This summary is from the IAAF 2nd International Consensus Conference on “Nutrition for Athletics“ held in Monaco from April 18-20, 2007. Copies of the CD and booklet are available from the IAAF website www.iaaf.org.
The Female Athlete Triad
Presenter: Melinda Manore (USA)
The female athlete triad consists of three interrelated health problems: amenorrhea, eating disorders and osteoporosis. New research shows that each component can occur on a continuum. In addition to the primary issues, these three can lead to other health problems: growth might be impaired (but catch-up growth has been shown in elite gymnasts), delayed menarche has been shown in lean dancers, low fuel availability suppresses reproductive function and stress fractures occur more often in amenorrheic athletes.
Screening for disorders of the triad should include a menstrual history, physical activity history and current activity level, diet history and current dietary behaviour in relationship to weight and sport expectations, and family history, especially mother’s age of menarche. Treatment should consist of improving the energy balance. This can be done by increasing energy intake or reducing energy expenditure.
In healthy young adults, energy balance is met at an energy availability of about 45kcal(188 kJ)/kg Fat Free Mass/day. For most athletes, energy availability should be in the range of 30-45kcal/kgFFM/day for weight loss and around 45kcal/kgFFM/day for weight maintenance and above this amount for growth and glycogen loading. Commercial products for estimating energy intake, energy expenditure, and fat free mass can be used for calculating energy availability.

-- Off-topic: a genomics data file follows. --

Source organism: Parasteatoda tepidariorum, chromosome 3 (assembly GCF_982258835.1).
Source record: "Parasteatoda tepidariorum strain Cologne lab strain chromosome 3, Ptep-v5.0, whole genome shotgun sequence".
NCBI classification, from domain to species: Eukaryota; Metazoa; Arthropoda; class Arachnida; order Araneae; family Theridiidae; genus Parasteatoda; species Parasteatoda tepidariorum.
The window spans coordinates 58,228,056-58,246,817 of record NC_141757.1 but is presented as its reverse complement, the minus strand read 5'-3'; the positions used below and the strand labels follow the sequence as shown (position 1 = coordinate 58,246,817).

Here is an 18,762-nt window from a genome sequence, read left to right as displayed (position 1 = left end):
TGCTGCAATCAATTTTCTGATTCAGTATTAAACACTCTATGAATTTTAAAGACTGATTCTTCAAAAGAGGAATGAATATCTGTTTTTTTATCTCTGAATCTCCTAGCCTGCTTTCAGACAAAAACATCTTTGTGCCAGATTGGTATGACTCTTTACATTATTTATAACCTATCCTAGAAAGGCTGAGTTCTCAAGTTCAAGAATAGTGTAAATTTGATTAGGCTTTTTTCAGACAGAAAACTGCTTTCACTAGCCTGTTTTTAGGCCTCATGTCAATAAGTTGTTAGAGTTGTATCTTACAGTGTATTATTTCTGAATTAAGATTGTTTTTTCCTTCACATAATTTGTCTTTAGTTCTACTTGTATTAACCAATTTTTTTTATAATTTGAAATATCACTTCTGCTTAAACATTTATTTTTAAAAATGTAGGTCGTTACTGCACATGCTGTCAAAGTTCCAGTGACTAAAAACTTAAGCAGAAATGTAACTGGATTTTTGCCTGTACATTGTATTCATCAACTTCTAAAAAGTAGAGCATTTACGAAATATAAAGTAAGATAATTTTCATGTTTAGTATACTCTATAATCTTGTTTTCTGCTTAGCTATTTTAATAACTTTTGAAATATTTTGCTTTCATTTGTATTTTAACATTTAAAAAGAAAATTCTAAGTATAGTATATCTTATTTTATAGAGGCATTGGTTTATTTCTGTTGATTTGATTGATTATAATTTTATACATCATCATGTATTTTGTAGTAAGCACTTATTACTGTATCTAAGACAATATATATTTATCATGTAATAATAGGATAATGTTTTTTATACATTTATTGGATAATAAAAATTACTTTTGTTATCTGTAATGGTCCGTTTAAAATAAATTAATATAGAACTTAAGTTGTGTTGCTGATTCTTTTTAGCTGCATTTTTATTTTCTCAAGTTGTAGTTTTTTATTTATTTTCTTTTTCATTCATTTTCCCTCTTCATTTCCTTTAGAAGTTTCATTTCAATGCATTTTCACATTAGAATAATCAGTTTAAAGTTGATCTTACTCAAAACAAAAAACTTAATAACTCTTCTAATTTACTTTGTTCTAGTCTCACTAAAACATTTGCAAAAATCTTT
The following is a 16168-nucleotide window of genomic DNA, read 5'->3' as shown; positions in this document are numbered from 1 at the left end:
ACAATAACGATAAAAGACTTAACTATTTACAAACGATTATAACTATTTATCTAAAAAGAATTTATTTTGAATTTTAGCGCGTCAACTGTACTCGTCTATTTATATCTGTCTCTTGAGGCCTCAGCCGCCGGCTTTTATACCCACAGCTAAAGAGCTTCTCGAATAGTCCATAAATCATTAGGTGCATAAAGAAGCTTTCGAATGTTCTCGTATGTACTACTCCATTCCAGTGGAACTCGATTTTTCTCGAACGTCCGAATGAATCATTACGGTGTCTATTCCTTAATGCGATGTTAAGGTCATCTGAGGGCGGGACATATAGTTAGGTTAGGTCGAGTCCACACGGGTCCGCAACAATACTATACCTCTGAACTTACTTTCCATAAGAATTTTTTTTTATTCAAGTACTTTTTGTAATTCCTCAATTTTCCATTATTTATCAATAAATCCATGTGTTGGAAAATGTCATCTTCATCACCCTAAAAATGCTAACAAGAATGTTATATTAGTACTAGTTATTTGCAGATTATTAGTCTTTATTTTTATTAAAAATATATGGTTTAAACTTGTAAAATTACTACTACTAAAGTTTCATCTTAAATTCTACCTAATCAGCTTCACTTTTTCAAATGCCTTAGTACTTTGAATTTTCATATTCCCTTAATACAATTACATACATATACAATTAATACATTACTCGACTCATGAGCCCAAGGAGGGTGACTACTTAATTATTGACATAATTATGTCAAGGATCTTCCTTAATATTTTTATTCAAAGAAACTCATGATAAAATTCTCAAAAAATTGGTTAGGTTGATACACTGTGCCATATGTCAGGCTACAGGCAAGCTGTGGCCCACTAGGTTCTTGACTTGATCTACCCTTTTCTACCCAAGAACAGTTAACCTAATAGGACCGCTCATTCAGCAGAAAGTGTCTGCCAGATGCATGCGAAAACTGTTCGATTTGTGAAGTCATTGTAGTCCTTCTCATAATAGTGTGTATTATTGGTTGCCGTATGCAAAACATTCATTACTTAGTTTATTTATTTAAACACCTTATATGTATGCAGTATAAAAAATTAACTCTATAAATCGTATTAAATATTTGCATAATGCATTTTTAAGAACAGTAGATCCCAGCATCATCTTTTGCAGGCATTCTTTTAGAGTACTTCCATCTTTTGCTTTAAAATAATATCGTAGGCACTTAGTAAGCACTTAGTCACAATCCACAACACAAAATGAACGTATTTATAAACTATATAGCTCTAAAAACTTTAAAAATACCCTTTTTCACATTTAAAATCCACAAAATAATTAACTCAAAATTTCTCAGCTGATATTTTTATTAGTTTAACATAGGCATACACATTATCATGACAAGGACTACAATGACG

When energy availability drops below 30kcal(125 kJ)/kgFFM/day, the body suppresses reproductive function, bone turnover and other physiological processes. Energy availability of amenorrheic athletes has been shown consistently under 30kcal/kgFFM/day. Low energy availability can be caused by eating disorders. Eating disorders are life-threatening, clinical mental illnesses that require medical and psychiatric treatment.
Clinical menstrual disorders are easy to detect. Sub-clinical disorders are not that obvious and the underlying etiology is often uncertain. Medical tests are required for proper diagnosis and adequate treatment.
Low gynecological age (years since menarche) is associated with occurrence of amenorrhea in athletes: it was found in 9% of marathon runners with gynecological age of 15 years or more and 67% among those who were younger.
Bone strength and the risk of fracture depend not only on bone minerals but also on bone protein. Nevertheless, osteoporosis is diagnosed on the basis of bone mineral density (BMD) alone. Estimating bone fracture risk in pre-menopausal women is hard because of many confounding factors.
Amenorrheic athletes report low intake of total energy, protein and fat and higher intake of fibre. Micronutrient deficiency occurs more often in amenorrheic athletes than in eumenorrheic athletes. Deficiencies in calcium and iron are most common. Use of a broad spectrum low dose multi-vitamin/mineral supplement might be warranted.
The above summary was written by Peter Res
If you wish to download this handy Grams and Calorie Calculator for Carbohydrate, Protein, and Fat, click here for the Excel spreadsheet.
This is part 7 of 14 in a series from the 2007 2nd IAAF International Consensus Conference “Nutrition for Athletics”